Thursday, June 26, 2014

How do you boycott free?

I have a question in the wake of the Brendan Eich business.  I’ve never installed the Firefox browser on my laptop; Internet Explorer handles my browsing needs just fine, thanks.  I have an older desktop that’s still in service, but IE bogs down so we use Google Chrome instead.  I do have Firefox installed on my work computer; I have a couple of programs that require it, and my experience is that it is modestly more robust that IE on our crappy government networks.

But my question is, how do Mozilla and Google make money on free stuff?  Google supposedly makes money on targeted advertising and on selling consumer data for marketing purposes.  But while I regularly use Google for internet shopping, I have never – not once that I can recall – clicked on an embedded Google “targeted” advertisement and bought something.

And Mozilla?  They’re not even a search engine!  The only product they make that I know about is Firefox.  I assume they have an option to track my browsing history, but the user can opt out of that (as I have done at work).

So while I’ll be happy to help punish Mozilla for gross moral turpitude, I don’t actually understand the path a dollar takes from my wallet to Mozilla.

Any explanation would be appreciated.


Felicity said...

The main way Mozilla makes its money is by partnering with Google, who actually makes a lot more money off of advertising than you think.

If you go to the homepage of Firefox(the default start page) you'll see that Firefox by default tries to get you to use Google. They don't do this because they like Google, but because Google gives them $$$.

The default search engines you can use in the top right dropdown box next to the url bar also has a sampling over other companies that gives money to Firefox to exist there.

This is the 2009 financial report:

and while a bit outdated, still is fairly accurate.

LDiracDelta said...

Since firefox is getting their money circuitously through advertising, install Ad-Block Plus and it will strip out adds on many many web sites. The effect is very nice.

* Adblock Plus for Firefox

* Ad-Block Plus for Chrome

Also, as a fellow Christian, I wish to guard my eyes from some of the crap you see on British websites. You can right click on a webpage's content and have Ad Block Plus always strip out content that matches your rules. This works best in Chrome.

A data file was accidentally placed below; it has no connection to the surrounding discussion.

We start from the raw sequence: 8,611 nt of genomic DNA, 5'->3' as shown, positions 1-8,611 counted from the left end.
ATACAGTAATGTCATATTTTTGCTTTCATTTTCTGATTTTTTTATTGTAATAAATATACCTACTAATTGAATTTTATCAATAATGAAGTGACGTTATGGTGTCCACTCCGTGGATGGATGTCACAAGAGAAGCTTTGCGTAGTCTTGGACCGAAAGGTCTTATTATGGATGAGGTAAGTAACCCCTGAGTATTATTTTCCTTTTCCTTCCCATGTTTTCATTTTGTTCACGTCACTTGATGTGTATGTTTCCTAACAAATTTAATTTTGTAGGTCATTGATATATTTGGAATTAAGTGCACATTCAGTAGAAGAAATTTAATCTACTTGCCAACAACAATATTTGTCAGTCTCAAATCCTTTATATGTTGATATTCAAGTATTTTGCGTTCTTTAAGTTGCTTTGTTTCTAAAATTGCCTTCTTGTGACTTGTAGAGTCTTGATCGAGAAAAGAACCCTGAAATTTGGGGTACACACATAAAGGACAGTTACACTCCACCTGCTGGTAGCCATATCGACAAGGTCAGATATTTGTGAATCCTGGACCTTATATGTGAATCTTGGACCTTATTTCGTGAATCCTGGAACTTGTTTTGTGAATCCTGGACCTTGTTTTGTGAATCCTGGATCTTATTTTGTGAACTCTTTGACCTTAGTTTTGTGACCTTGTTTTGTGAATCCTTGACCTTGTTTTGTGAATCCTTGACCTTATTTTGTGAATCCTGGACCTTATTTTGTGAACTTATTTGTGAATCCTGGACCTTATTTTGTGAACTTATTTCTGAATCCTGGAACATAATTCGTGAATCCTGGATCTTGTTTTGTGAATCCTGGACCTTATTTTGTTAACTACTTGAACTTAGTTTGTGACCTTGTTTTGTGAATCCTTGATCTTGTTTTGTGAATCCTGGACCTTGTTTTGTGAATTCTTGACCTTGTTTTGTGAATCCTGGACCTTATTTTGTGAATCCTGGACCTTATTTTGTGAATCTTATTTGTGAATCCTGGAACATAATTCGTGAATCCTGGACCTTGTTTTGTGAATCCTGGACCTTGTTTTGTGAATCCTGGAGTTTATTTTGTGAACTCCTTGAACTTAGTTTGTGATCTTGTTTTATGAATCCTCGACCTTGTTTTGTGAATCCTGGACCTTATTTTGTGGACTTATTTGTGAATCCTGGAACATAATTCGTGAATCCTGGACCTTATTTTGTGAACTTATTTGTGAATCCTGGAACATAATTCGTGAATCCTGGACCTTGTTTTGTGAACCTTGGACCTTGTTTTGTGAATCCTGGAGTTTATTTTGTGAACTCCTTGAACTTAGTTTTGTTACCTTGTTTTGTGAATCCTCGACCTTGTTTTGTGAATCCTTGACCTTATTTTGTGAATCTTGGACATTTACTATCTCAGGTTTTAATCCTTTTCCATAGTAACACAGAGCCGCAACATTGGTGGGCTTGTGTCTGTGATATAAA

Anonymous said...

But my question is, how do Mozilla and Google make money on free stuff?


Anonymous said...

Like Felicity says, Mozilla gets money from Google. They also have comparatively low labor costs since they rely heavily on free labor. Somebody may donate them bandwidth.

Google's ads are effective when appropriately targeted. It's not just ads that occur when I am on some Google service, but what I input seems to effect the ads I see everywhere. I don't think it's a coincidence that I see an insane number of Lenovo ads. While I've never clicked on one and purchased a ThinkPad, it is how I know when the new series of Thinkpads have been released. I would assume that Google gets money for brand profiling, so that Lenovo knows whose computers they need to put ads on.

Dr. Φ said...

The default search engines you can use in the top right dropdown box next to the url bar also has a sampling over other companies that gives money to Firefox to exist there.

@Felicity: I'm not sure I understand. Aren't search rankings determined by Google?

@Delta: I installed AdBlock on Chrome here at home. It does seem to block the YouTube ads.

@Trumwill: But doesn't Google control the ads? How does Lenovo get to determine which computers to put ads on? And how would they know if you never click on any ads?

Anonymous said...

I assume that Google sells adspace to Lenovo with the salespitch that "We will use our wealth of usage data to target these most specifically to people who are interested in your projects."

It's up to Lenovo to believe that salespitch or not (just like "We estimate 5,000 people look at this billboard every day!"), but it's certainly more credible coming from Google than elsewhere.

Anonymous said...

Tangential, but related: Google stripped my smartphone of a feature that I consider to be crucial, so I ended up rooting it. Prior to this, I'd never had any real need to. Anyway, since it's already rooted and all, I got it to disable all in-app ads. The rooting was actually worth it for that alone.

Dr. Φ said...

Was it an Android? I like the sound of this "rooting" business.

Anonymous said...

It was indeed an Android phone. There is an app for Android that seems to work with most phones (check before doing anything on yours) that will root it. After rooting it and installing SDFix so that I could have all of my MicroSD capabilities back, I installed another one called Adfree.

A warning, though: rooting voids your warranty.

(Sorry for the delayed response. I've been on the road and it wasn't letting me respond on my phone.)